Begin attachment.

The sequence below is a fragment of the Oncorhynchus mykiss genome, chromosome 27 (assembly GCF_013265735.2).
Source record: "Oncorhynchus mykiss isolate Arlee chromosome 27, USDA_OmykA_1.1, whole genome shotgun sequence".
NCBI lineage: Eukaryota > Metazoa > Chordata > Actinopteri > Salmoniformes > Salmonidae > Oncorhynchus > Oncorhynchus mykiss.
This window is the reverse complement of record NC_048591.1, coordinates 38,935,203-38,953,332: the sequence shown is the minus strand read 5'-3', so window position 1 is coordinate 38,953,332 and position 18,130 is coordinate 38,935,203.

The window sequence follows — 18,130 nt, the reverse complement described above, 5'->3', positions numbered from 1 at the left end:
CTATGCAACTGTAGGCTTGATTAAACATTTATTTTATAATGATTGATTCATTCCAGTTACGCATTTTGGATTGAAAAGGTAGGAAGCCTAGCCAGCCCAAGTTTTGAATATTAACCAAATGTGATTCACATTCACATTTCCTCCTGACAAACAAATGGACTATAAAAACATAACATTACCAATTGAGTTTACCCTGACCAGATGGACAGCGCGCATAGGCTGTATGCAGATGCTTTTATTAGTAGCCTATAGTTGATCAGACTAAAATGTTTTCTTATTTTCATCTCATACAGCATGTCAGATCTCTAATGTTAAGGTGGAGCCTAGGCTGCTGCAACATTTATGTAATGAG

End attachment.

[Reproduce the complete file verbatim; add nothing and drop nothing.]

The sequence below is a fragment of the Oncorhynchus mykiss genome, chromosome 27 (assembly GCF_013265735.2).
Source record: "Oncorhynchus mykiss isolate Arlee chromosome 27, USDA_OmykA_1.1, whole genome shotgun sequence".
NCBI lineage: Eukaryota > Metazoa > Chordata > Actinopteri > Salmoniformes > Salmonidae > Oncorhynchus > Oncorhynchus mykiss.
This window is the reverse complement of record NC_048591.1, coordinates 38,935,203-38,953,332: the sequence shown is the minus strand read 5'-3', so window position 1 is coordinate 38,953,332 and position 18,130 is coordinate 38,935,203.

The window sequence follows — 18,130 nt, the reverse complement described above, 5'->3', positions numbered from 1 at the left end:
CTATGCAACTGTAGGCTTGATTAAACATTTATTTTATAATGATTGATTCATTCCAGTTACGCATTTTGGATTGAAAAGGTAGGAAGCCTAGCCAGCCCAAGTTTTGAATATTAACCAAATGTGATTCACATTCACATTTCCTCCTGACAAACAAATGGACTATAAAAACATAACATTACCAATTGAGTTTACCCTGACCAGATGGACAGCGCGCATAGGCTGTATGCAGATGCTTTTATTAGTAGCCTATAGTTGATCAGACTAAAATGTTTTCTTATTTTCATCTCATACAGCATGTCAGATCTCTAATGTTAAGGTGGAGCCTAGGCTGCTGCAACATTTATGTAATGAG